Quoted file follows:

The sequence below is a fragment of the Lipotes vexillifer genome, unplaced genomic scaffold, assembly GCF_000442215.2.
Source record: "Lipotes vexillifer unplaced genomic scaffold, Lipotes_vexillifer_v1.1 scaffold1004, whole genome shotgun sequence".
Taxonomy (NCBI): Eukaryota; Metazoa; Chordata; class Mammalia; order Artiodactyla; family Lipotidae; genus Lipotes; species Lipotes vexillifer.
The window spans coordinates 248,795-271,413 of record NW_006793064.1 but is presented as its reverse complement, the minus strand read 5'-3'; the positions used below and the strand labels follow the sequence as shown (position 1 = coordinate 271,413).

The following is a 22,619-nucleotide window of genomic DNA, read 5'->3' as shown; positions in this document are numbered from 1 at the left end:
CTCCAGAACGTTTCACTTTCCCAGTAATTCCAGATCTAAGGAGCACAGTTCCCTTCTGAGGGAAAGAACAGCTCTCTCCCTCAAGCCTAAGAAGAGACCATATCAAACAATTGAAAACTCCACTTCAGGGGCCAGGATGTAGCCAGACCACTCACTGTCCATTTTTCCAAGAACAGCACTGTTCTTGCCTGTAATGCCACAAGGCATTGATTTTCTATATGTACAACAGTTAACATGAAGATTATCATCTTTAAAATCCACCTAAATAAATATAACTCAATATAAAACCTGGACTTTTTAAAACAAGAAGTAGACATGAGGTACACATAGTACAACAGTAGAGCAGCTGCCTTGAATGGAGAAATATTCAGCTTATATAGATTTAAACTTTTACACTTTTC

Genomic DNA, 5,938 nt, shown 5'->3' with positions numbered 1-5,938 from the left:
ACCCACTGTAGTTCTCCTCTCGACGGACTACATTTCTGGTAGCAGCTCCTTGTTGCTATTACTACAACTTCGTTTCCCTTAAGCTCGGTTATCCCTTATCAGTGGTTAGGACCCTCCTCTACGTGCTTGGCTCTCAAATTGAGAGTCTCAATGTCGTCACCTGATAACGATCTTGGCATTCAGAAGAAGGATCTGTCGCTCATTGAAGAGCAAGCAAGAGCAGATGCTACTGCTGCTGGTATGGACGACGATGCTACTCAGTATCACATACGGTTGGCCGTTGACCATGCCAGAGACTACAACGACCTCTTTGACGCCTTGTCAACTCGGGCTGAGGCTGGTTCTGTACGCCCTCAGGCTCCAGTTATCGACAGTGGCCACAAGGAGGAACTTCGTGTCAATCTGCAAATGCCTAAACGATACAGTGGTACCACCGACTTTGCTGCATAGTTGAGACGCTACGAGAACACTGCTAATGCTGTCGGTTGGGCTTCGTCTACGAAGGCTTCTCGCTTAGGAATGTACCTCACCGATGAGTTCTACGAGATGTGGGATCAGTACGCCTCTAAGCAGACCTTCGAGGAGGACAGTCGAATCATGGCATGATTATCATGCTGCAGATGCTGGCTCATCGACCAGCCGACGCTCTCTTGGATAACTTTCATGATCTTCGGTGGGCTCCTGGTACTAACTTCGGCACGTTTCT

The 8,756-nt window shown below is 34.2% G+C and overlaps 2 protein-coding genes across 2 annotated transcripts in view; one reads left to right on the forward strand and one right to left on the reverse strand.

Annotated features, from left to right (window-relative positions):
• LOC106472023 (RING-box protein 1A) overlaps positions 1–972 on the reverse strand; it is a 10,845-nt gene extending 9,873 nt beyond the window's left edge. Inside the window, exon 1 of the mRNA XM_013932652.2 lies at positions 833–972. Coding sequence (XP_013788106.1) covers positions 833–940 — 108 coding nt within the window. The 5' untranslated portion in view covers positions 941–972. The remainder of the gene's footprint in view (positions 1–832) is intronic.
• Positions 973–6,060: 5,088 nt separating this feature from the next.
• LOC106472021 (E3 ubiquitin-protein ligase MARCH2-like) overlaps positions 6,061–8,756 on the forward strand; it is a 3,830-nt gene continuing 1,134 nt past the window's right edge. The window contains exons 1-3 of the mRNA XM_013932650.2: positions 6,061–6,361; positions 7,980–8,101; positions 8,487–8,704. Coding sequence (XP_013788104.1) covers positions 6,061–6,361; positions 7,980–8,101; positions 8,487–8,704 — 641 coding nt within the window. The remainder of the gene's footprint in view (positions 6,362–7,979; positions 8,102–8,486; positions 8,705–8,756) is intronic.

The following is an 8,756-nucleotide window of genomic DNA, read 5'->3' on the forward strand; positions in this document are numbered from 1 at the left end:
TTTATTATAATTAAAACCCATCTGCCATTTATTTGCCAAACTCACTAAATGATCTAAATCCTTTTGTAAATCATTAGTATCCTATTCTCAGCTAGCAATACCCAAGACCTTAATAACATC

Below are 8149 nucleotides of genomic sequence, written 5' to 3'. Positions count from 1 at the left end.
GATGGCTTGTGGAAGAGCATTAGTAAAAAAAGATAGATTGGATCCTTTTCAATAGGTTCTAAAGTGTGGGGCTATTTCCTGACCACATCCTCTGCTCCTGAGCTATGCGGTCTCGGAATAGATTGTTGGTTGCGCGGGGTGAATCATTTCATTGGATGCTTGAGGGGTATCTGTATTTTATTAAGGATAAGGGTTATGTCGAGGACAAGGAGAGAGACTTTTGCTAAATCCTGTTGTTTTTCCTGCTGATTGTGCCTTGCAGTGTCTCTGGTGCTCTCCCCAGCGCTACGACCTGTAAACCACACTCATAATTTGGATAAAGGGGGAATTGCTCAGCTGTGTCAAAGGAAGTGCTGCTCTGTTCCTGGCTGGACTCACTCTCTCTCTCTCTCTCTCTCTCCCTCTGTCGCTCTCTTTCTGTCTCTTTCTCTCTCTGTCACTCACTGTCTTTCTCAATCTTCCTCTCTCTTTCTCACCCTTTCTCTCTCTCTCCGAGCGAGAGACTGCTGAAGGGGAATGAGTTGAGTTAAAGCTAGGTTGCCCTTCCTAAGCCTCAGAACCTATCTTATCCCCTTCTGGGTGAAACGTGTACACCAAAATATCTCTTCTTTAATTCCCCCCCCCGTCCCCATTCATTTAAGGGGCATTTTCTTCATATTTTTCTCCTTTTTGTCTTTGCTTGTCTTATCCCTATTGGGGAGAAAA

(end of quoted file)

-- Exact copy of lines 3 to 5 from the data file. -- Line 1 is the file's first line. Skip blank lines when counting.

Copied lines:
Taxonomy (NCBI): Eukaryota; Metazoa; Chordata; class Mammalia; order Artiodactyla; family Lipotidae; genus Lipotes; species Lipotes vexillifer.
The window spans coordinates 248,795-271,413 of record NW_006793064.1 but is presented as its reverse complement, the minus strand read 5'-3'; the positions used below and the strand labels follow the sequence as shown (position 1 = coordinate 271,413).

The following is a 22,619-nucleotide window of genomic DNA, read 5'->3' as shown; positions in this document are numbered from 1 at the left end: